My family and I have been on a road trip from Kenya to Rwanda over the last few days (We documented the trip on this site). Yesterday we left Rwanda and started our journey back. Our last stop before leaving Kigali was the Hotel des Mille Collines, made famous by the movie, Hotel Rwanda.
They brand themselves as ‘the most famous hotel in Rwanda.’ It must be a strange disposition to have fame from such a horrific chapter of a country’s history. How do you use that to market yourself without disrespecting the pain, without bringing up the past over and over again? It’s a delicate balance.
They had a jazz band playing as families and other guests settled for Sunday afternoon lunch or played around in the pool. The sound of mellow jazz and happy children in the pool was a strange backdrop for our visit. In my mind, all I could hear were the sounds of commotion from Hotel Rwanda and looking down into the valley beyond the hotel, I thought of pain upon pain upon pain.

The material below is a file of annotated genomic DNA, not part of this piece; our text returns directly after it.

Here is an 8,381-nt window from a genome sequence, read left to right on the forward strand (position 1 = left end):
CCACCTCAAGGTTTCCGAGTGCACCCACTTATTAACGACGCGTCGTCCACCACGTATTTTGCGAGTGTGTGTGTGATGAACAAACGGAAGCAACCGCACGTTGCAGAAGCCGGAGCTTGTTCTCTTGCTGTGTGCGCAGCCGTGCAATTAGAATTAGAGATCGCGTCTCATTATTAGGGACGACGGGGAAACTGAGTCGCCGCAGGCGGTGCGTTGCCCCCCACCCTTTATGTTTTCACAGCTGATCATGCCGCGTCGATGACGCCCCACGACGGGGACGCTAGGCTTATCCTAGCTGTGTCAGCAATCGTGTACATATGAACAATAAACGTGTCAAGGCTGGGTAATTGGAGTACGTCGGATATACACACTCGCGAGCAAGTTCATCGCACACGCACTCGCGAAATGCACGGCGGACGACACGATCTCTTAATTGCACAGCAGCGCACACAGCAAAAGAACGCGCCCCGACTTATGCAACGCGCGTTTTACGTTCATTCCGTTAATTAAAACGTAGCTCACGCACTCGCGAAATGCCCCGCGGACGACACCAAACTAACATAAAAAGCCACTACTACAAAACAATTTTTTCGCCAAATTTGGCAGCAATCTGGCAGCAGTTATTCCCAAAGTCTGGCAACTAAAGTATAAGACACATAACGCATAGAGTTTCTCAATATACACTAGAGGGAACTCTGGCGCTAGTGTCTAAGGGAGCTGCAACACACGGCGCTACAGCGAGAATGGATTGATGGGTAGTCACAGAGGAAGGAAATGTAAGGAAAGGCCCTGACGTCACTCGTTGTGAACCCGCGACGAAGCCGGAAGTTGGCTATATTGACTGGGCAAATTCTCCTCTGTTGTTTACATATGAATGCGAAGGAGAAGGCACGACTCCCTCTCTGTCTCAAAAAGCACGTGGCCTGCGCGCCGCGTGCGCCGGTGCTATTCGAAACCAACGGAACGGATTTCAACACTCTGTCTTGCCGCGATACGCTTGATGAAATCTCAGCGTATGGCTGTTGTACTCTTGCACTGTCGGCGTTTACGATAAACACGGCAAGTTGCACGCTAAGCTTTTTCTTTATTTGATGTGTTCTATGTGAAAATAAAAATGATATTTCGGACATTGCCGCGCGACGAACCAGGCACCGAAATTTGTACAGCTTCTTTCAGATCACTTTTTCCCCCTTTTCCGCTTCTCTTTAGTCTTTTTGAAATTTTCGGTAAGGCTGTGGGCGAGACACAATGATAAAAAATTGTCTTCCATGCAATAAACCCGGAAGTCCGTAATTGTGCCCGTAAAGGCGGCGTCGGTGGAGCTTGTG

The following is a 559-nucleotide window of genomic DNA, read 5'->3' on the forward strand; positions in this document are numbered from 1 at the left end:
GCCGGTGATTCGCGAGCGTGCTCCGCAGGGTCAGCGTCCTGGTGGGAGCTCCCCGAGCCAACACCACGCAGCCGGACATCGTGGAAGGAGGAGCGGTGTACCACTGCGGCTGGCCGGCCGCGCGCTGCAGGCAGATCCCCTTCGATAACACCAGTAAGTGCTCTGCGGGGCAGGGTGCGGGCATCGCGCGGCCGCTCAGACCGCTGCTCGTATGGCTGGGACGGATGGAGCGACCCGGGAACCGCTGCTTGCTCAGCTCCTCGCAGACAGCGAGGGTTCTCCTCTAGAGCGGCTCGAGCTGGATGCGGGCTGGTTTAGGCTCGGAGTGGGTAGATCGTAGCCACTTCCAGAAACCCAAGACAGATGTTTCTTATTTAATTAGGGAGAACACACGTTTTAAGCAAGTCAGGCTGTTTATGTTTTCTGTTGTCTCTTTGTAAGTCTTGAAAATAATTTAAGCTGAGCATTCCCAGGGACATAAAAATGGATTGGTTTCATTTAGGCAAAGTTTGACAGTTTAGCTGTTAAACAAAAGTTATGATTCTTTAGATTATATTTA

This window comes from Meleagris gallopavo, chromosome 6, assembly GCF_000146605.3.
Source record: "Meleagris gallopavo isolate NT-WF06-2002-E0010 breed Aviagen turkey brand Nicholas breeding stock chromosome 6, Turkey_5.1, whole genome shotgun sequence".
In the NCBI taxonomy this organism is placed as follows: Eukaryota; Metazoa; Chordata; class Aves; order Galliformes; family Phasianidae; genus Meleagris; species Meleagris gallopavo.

How did they even manage to remain open after what had happened? I couldn’t shake off the heaviness of this place. Just couldn’t. Then I realised that this hotel seemed like a heavy place for me because of the movie. For the people who lived through the genocide, this whole city is a reminder of things they would rather forget. My feelings are borne of a Hollywood rendition of their experiences. Their feelings are not from selected bits of the story but from unfiltered, uncensored reality.
Prayers. Hope. Peace.
MAIN PHOTO: The pool at the Hotel des Mille Collines,
SECOND PHOTO: The front of the Hotel des Mille Collines.
Copyright © FungaiFoto
Writer | Digital Storyteller | Web Developer
I believe that every serious artist should be able to make a living from their work if they want to and I’m on a mission to find the best tools, ideas, and resources to help artists succeed. I experiment with business models, monetization ideas, and new technology in my own creative process as part of this journey of discovering.